I was recently given two bags of Amish Friendship Bread starter. The fact I was given two bags should have been the big tip-off. Along with the two bags of starter was a page of instructions. Ten days worth of instructions. This should have been a further tip-off.
I am a bread maker. Bread making is my avocation. Several days a week I make bread – all kinds of bread – breads made with sour dough starter; breads made by using a poolish; breads made by using a biga. I was game to try this Friendship starter which was new to me. The idea is to make the bread and give it to your friends, together with a bag of starter.
Days 1 through 5
I was required only to “mush” the bags.
The bags of starter have been taking up space on my counter top as the first line of the instructions reads, “Do not refrigerate.” Today I am instructed to add to each bag:
1 cup of flour
1 cup of sugar
1 cup of milk.
I think, “1 cup of sugar? This recipe must make several loaves. ” Further down the instructions I read that each bag will make two loaves. Okay. Still seems like a lot of sugar.
Days 6 through 9
Occasionally glance at the bags and wonder what’s going on in there.
Finally. I can now make the bread. But not before I am instructed to add:
1 1/2 cups of flour
1 1/2 cups of sugar (more sugar!)
1 1/2 cups of milk
Next… I label four large Ziploc bags with “Day One” and the date. I put one cup of starter in each of the four bags. These are the bags I am to give to my nearest and dearest friends.
But I am not finished yet. I add to the remaining starter: 3 eggs, 1 cup of oil, 1/2 cup milk, 1/2 teaspoon vanilla, 2 teaspoons of cinnamon 1 1/2 teaspoons baking soda, 1/2 teaspoon salt and 2 1/2 cups of flour. I grease the loaf pans as instructed and dust the inside of the pans with, you guessed it - MORE SUGAR – 1/2 cup of sugar and 1 1/2 teaspoons cinnamon saving the sugar that does not cling for dusting the tops. I pour the batter into the pans and sprinkle on the sugar. Bake for one hour at 325.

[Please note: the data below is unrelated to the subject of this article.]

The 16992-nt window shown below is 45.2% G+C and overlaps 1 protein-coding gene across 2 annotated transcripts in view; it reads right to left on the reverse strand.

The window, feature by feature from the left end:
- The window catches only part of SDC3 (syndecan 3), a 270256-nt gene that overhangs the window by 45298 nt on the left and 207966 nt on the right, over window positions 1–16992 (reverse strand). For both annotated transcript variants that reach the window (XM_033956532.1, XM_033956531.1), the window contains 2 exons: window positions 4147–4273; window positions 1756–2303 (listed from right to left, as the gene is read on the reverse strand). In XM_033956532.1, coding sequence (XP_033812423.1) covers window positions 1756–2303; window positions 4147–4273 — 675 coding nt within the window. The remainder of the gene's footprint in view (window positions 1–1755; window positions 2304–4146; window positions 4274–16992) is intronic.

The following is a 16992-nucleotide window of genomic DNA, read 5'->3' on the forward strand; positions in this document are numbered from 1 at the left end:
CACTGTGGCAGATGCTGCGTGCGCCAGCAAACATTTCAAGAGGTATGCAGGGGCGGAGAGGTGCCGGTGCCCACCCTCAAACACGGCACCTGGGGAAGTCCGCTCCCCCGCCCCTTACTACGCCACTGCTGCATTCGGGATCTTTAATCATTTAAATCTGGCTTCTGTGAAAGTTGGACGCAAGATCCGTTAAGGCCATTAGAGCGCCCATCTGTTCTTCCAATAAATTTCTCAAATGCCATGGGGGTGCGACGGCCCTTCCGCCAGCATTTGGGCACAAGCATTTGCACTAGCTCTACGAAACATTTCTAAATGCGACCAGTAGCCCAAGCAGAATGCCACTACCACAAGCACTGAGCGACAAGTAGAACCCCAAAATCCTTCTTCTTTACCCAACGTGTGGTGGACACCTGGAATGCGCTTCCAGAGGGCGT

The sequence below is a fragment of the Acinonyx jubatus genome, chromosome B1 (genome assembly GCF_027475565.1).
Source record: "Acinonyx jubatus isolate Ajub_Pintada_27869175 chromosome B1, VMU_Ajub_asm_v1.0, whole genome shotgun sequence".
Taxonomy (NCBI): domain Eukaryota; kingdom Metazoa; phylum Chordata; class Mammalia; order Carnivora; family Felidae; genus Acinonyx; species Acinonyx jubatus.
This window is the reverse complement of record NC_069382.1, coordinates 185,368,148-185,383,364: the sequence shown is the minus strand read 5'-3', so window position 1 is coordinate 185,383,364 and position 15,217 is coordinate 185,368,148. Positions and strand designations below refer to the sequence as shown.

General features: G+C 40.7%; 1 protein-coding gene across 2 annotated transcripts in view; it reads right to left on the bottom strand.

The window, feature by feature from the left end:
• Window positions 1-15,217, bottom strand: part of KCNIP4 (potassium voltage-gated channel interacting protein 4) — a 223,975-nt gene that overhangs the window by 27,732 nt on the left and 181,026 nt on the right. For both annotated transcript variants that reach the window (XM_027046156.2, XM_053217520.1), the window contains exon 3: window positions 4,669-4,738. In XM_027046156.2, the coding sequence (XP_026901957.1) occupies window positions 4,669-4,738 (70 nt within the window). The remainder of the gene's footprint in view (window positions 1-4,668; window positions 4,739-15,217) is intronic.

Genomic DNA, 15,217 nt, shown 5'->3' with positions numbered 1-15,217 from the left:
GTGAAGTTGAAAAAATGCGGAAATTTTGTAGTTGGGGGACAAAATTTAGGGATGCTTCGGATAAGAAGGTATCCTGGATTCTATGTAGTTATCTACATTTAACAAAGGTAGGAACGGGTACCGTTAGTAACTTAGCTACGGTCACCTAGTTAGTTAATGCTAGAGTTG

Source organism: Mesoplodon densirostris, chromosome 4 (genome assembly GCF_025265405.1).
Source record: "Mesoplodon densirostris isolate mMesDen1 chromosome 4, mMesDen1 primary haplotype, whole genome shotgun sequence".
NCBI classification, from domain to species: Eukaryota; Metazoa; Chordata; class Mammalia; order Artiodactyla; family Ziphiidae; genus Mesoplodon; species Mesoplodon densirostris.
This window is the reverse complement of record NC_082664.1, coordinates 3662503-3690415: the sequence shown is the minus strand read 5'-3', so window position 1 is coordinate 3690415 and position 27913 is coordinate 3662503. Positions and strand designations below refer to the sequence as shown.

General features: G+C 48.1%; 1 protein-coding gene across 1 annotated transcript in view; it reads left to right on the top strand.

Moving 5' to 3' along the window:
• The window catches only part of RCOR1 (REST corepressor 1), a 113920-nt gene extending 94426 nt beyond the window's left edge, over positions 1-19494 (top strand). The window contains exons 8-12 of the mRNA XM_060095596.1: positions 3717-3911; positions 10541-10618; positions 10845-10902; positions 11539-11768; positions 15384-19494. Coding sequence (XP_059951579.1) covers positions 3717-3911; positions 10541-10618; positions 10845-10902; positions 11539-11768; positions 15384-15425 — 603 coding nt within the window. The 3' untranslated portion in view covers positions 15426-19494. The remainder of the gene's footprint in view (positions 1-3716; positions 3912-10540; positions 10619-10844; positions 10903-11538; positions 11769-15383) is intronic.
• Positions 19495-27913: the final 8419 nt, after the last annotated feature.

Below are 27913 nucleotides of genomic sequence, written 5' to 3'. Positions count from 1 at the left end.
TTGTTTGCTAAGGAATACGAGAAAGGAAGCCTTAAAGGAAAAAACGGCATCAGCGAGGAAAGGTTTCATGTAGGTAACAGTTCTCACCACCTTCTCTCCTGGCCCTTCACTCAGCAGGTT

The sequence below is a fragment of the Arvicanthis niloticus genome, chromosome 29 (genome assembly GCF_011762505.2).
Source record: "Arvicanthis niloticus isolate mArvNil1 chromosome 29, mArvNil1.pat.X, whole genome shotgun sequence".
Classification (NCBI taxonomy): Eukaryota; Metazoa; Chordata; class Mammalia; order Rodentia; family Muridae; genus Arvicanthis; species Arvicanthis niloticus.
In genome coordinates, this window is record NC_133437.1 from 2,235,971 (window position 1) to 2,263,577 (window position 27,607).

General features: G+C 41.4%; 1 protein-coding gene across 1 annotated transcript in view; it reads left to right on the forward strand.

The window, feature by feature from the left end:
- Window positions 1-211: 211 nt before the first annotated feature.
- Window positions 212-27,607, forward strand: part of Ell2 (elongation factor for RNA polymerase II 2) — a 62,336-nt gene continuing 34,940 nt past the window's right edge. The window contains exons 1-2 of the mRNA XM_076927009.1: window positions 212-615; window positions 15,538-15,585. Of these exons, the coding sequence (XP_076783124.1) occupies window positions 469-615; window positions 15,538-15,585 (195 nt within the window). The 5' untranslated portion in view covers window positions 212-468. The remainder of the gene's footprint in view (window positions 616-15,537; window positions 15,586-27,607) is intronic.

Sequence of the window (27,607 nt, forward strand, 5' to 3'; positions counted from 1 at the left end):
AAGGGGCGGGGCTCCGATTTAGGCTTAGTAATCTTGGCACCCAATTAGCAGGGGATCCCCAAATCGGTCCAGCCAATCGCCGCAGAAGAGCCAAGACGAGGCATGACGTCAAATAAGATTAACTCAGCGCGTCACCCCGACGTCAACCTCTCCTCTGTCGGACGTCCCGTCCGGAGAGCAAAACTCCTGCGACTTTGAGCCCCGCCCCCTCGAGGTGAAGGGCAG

Exhausted from ten days of minding the starter, I gather my husband and our guest from Germany to enjoy this Friendship Bread – this bread that has taken a full ten days to make. I will bet that it is pretty fabulous after all, it has taken ten days!. My first impression on observing the bread is that it looks not like a yeasted or sourdough bread but, rather, it looks like a “loaf.” A simple loaf like, say, zucchini loaf. The 1/2 cup sugar and cinnamon has fallen off the cake and is lying on the stove top. Ah, but the proof will be in the eating. I cut three slices, serve them and eagerly look for expressions of pure joy on the faces of my companions. Expressions that say, “This is the best bread I have ever eaten.” or “I can now die peacefully for I have tasted of the best bread in the whole, wide world.” My husband slowly opens his mouth and states, “Well, this is disappointing.” I am indignant. How can this be? I take a taste and look for words to express what I am, at that moment, feeling. The words “really ordinary” and “borders on boring” spring to my quivering cake crumbed lips. Ten days! And this is what you get. I think I fainted from the sheer exhaustion brought on by ten days of Friendship bread.
When I regained consciousness, I was reminded that I had been given not one but TWO bags of starter. Not wanting to throw it out, I thought surely there must be something else to make with all this starter. Well…there is but take it from me – don’t bother. Even our dog, who has an iron stomach and iron will, turned up her not very refined nose.
There is really nothing more I can say. Except, that if you really value me as a friend, you will never, ever give me the Friendship Bread starter again. I just don’t have ten days to waste. And to show you that I value your friendship very much, I have thrown the four Ziplock bags full of starter labeled “Day One” in the garbage.